Saturday, February 8, 2014

Innovation Debate: An Ounce of Practice is better than a Ton of Theory?

Theories are abstracted from certain practices, and practice is rooted in the theory of some kind.

Innovation is the most critical type of activities to push the human world forward, and innovation is always a hot topic when searching for innovation, it comes out more than 100 million relevant results. However, the majority of innovation efforts fail to reach expectation. Here is an interesting debate: Do you agree, that an ounce of practice is better than the tons of theory when comes to the innovation?

Theory can be useful, but innovation starts out as a creative process - a fairly intangible skill. The experience provides the ability to validate the viable from the not-so-viable and goes on to define a bespoke process to deliver the successful implementation. The theory is extracted from the practice as a third party activity.

There are wise quotes to support both opposite viewpoints upon theories, either for innovation or beyond. It is hugely difficult to replicate the dynamics of complex processes and systems - but it's riskier to imagine the impacts of change than it is to model, simulate and measure them.
All models are wrong, some are useful" - George Box
"There's nothing more practical than a good theory." - Kurt Levin

The balance of the innovation theories, best practice and lesson learned: The theory is designed from actual contexts, practice is governed by theory. All practice is rooted in the theory of some kind, in the sense that human behavior is predicated on some kind of cause and effect model that resides somewhere inside one’s brains. If the innovation theory is sound, then it can help the innovation practice achieve repeatability of outcome, but do not forget to use the Lessons Learned to change something you got as Best Practice, because maybe due to the circumstances it is no longer the Best Practice for you, by any reason, or exception, do not take the theories and Best Practice as absolute truth. When innovation fails, businesses should take the time to analyze the process to find the point of failure to avoid it in the future.

The “Great Man Theory” in Innovation: It postulated that great men and heroes had so much influence that the course of movements and leadership could be traced back. There’s evidently a paradigm shift taking place in management circles as we move to the digital era, organizations can no longer rely on a single individual or team to drive innovation. This is largely due to the fact that innovating in today’s business world has become increasingly complex in nature. Despite all that, the creative soul is a great requirement, that is still relevant and true to certain extent, since creative individuals are far and few, and that is at the core of innovation, which is not every person’s game or an everyday affair, just because there is a collaborative platform even if it is an open one and internet-enabled. But at the same time, it is not often a one-man show as before, and collaboration research networking, strategic alliances, etc, are all the order of the day and needed to a great extent to judge from their limited successes. So collaborative innovation needs to be coupled to the 'Great Man' theory-based approaches for the next frontier challenges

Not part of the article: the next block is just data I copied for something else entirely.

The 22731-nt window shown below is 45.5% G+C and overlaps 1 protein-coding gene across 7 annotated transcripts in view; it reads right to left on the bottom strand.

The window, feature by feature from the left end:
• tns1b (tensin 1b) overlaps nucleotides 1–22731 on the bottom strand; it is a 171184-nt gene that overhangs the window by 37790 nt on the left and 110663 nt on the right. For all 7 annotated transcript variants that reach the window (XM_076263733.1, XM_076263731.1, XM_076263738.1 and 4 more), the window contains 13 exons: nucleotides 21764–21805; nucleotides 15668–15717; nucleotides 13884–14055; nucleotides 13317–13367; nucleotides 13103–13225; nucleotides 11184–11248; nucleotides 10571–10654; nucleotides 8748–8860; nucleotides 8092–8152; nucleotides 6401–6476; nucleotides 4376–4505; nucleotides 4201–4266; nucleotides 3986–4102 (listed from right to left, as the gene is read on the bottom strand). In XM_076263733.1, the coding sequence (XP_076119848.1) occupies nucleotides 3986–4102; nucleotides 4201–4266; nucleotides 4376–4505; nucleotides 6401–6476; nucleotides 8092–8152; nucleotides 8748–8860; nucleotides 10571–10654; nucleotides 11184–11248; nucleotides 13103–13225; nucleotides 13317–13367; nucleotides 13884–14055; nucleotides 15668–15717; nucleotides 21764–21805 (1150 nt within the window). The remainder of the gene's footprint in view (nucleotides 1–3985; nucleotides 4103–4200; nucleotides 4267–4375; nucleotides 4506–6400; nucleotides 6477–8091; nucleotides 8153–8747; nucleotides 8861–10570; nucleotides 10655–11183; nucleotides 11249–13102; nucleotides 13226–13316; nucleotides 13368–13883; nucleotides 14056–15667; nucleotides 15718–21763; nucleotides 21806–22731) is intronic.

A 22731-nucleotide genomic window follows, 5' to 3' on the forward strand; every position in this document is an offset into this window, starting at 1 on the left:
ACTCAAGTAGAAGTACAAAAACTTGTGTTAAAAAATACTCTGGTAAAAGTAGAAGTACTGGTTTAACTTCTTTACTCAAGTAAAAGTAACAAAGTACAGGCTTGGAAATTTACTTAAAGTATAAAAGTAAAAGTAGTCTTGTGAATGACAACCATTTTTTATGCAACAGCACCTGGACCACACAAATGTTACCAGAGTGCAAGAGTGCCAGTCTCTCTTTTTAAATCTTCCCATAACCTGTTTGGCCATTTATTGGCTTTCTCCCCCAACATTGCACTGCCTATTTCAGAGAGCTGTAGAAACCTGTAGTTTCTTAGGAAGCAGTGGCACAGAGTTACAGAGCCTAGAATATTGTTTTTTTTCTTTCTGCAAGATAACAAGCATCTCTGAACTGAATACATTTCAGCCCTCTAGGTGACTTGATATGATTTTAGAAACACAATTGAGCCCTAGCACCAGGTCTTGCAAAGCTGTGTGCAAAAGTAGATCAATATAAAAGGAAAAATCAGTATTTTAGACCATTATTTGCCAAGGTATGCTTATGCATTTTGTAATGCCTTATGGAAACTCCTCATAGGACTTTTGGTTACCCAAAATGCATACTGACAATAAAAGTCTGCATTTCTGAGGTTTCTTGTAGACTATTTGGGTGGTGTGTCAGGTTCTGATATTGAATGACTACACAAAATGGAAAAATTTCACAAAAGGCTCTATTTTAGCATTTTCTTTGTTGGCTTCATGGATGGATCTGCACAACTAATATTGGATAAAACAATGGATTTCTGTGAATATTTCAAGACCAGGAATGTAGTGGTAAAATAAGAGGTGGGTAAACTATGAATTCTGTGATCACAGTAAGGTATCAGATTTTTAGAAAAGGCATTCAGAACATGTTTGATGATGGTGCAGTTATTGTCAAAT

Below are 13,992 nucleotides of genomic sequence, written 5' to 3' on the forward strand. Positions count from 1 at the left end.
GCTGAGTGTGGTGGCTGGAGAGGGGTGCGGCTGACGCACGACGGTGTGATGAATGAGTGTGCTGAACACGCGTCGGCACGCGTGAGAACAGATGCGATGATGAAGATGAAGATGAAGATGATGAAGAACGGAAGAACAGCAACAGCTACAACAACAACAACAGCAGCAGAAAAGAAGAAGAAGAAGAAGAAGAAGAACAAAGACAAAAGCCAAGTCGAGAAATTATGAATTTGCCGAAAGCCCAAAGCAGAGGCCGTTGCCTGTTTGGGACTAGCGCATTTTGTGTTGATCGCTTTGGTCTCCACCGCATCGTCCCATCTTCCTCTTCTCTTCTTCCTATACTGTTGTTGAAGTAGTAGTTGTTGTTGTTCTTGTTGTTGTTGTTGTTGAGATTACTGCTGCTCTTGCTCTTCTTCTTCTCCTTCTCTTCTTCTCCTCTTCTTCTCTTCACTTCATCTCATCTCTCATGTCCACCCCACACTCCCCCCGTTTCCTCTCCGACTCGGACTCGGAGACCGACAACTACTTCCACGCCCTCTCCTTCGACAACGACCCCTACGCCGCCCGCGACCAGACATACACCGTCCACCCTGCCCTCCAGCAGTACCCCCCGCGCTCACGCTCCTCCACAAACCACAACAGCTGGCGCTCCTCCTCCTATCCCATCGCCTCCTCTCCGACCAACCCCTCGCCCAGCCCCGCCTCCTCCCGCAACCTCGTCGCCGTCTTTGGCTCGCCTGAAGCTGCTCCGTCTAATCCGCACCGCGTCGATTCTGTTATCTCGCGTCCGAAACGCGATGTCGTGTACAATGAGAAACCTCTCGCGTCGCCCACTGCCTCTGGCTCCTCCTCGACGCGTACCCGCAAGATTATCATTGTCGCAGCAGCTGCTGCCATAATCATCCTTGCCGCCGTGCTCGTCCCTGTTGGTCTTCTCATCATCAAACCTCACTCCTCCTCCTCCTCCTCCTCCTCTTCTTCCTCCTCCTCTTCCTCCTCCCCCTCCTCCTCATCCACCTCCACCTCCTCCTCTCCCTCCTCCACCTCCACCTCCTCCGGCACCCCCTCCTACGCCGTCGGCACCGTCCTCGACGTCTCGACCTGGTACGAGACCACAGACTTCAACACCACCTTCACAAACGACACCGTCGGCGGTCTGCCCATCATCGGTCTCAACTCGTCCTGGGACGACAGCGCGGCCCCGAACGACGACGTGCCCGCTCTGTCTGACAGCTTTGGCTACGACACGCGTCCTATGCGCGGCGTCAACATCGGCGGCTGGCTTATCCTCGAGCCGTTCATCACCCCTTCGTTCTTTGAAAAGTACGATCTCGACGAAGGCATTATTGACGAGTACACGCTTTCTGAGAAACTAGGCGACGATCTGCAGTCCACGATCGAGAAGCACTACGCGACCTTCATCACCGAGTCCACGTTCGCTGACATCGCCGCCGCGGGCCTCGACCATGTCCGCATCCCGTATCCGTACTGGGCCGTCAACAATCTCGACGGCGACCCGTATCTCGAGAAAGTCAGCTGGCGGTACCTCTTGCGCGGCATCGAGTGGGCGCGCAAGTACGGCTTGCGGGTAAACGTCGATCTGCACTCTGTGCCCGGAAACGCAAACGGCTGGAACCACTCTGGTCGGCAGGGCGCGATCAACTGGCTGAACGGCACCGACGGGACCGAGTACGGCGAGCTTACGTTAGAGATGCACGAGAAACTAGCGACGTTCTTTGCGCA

Overcome Innovation Roadblocks beyond Theories & Practices: And it ought to be remembered that there is nothing more difficult to take in hand, more perilous to conduct, or more uncertain in its success than to take the lead in the introduction of a new order of things. Because the innovator has enemies, those who have done well under the old conditions, those who do not readily believe in new things until they have had a long experience of them. Thus, besides theories and practices, it takes courage, persistence, and wisdom to overcome innovation roadblocks and achieve innovation success.

Therefore, the right dose of theories needs to well mix with the right sets of best and next practices, the strong innovation leaders, culture, as well as the collaborative platforms and efforts are all success factors in effective innovation management. 


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